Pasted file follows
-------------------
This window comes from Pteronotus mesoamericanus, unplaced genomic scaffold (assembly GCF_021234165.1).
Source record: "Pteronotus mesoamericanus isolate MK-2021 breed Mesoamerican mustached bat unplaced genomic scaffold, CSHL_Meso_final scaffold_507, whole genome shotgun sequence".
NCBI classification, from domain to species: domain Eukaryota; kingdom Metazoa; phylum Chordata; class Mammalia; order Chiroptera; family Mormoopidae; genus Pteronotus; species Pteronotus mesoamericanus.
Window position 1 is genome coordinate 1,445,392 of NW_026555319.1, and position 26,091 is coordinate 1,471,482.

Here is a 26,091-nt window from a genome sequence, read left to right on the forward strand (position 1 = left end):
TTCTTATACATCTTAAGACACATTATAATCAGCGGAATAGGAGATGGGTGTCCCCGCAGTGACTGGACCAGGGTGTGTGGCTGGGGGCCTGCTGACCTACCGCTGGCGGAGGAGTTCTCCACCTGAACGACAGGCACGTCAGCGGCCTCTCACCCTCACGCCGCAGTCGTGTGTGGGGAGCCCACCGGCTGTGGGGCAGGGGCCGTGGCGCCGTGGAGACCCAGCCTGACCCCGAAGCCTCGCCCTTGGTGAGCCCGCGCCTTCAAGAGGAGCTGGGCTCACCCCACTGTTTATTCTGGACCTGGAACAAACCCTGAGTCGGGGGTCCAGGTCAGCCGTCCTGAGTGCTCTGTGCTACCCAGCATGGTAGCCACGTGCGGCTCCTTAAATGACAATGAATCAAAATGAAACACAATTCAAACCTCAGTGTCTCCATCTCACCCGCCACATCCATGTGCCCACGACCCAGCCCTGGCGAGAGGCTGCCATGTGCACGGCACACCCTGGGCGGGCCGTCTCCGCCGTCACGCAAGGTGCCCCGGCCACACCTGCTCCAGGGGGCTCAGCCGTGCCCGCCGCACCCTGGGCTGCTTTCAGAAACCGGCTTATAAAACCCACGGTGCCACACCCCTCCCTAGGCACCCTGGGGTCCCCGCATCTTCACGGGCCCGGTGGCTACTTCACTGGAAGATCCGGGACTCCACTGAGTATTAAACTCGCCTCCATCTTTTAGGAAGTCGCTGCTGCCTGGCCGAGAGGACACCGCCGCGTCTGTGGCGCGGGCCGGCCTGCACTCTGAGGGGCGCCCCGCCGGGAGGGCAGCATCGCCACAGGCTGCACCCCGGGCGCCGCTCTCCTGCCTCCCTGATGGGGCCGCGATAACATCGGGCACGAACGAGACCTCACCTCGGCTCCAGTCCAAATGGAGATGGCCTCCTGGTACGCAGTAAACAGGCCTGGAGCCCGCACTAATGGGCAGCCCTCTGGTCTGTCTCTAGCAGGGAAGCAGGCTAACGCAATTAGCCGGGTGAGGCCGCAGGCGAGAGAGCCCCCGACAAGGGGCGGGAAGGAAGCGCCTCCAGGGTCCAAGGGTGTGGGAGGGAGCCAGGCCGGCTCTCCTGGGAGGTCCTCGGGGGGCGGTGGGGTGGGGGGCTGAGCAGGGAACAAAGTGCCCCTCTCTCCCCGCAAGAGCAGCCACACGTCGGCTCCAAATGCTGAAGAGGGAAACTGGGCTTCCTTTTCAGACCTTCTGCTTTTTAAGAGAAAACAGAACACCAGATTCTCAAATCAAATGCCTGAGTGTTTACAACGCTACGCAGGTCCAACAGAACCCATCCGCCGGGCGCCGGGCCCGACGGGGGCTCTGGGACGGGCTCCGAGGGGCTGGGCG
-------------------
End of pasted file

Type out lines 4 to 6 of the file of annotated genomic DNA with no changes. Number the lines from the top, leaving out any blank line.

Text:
Window position 1 is genome coordinate 1,445,392 of NW_026555319.1, and position 26,091 is coordinate 1,471,482.

Here is a 26,091-nt window from a genome sequence, read left to right on the forward strand (position 1 = left end):
TTCTTATACATCTTAAGACACATTATAATCAGCGGAATAGGAGATGGGTGTCCCCGCAGTGACTGGACCAGGGTGTGTGGCTGGGGGCCTGCTGACCTACCGCTGGCGGAGGAGTTCTCCACCTGAACGACAGGCACGTCAGCGGCCTCTCACCCTCACGCCGCAGTCGTGTGTGGGGAGCCCACCGGCTGTGGGGCAGGGGCCGTGGCGCCGTGGAGACCCAGCCTGACCCCGAAGCCTCGCCCTTGGTGAGCCCGCGCCTTCAAGAGGAGCTGGGCTCACCCCACTGTTTATTCTGGACCTGGAACAAACCCTGAGTCGGGGGTCCAGGTCAGCCGTCCTGAGTGCTCTGTGCTACCCAGCATGGTAGCCACGTGCGGCTCCTTAAATGACAATGAATCAAAATGAAACACAATTCAAACCTCAGTGTCTCCATCTCACCCGCCACATCCATGTGCCCACGACCCAGCCCTGGCGAGAGGCTGCCATGTGCACGGCACACCCTGGGCGGGCCGTCTCCGCCGTCACGCAAGGTGCCCCGGCCACACCTGCTCCAGGGGGCTCAGCCGTGCCCGCCGCACCCTGGGCTGCTTTCAGAAACCGGCTTATAAAACCCACGGTGCCACACCCCTCCCTAGGCACCCTGGGGTCCCCGCATCTTCACGGGCCCGGTGGCTACTTCACTGGAAGATCCGGGACTCCACTGAGTATTAAACTCGCCTCCATCTTTTAGGAAGTCGCTGCTGCCTGGCCGAGAGGACACCGCCGCGTCTGTGGCGCGGGCCGGCCTGCACTCTGAGGGGCGCCCCGCCGGGAGGGCAGCATCGCCACAGGCTGCACCCCGGGCGCCGCTCTCCTGCCTCCCTGATGGGGCCGCGATAACATCGGGCACGAACGAGACCTCACCTCGGCTCCAGTCCAAATGGAGATGGCCTCCTGGTACGCAGTAAACAGGCCTGGAGCCCGCACTAATGGGCAGCCCTCTGGTCTGTCTCTAGCAGGGAAGCAGGCTAACGCAATTAGCCGGGTGAGGCCGCAGGCGAGAGAGCCCCCGACAAGGGGCGGGAAGGAAGCGCCTCCAGGGTCCAAGGGTGTGGGAGGGAGCCAGGCCGGCTCTCCTGGGAGGTCCTCGGGGGGCGGTGGGGTGGGGGGCTGAGCAGGGAACAAAGTGCCCCTCTCTCCCCGCAAGAGCAGCCACACGTCGGCTCCAAATGCTGAAGAGGGAAACTGGGCTTCCTTTTCAGACCTTCTGCTTTTTAAGAGAAAACAGAACACCAGATTCTCAAATCAAATGCCTGAGTGTTTACAACGCTACGCAGGTCCAACAGAACCCATCCGCCGGGCGCCGGGCCCGACGGGGGCTCTGGGACGGGCTCCGAGGGGCTGGGCG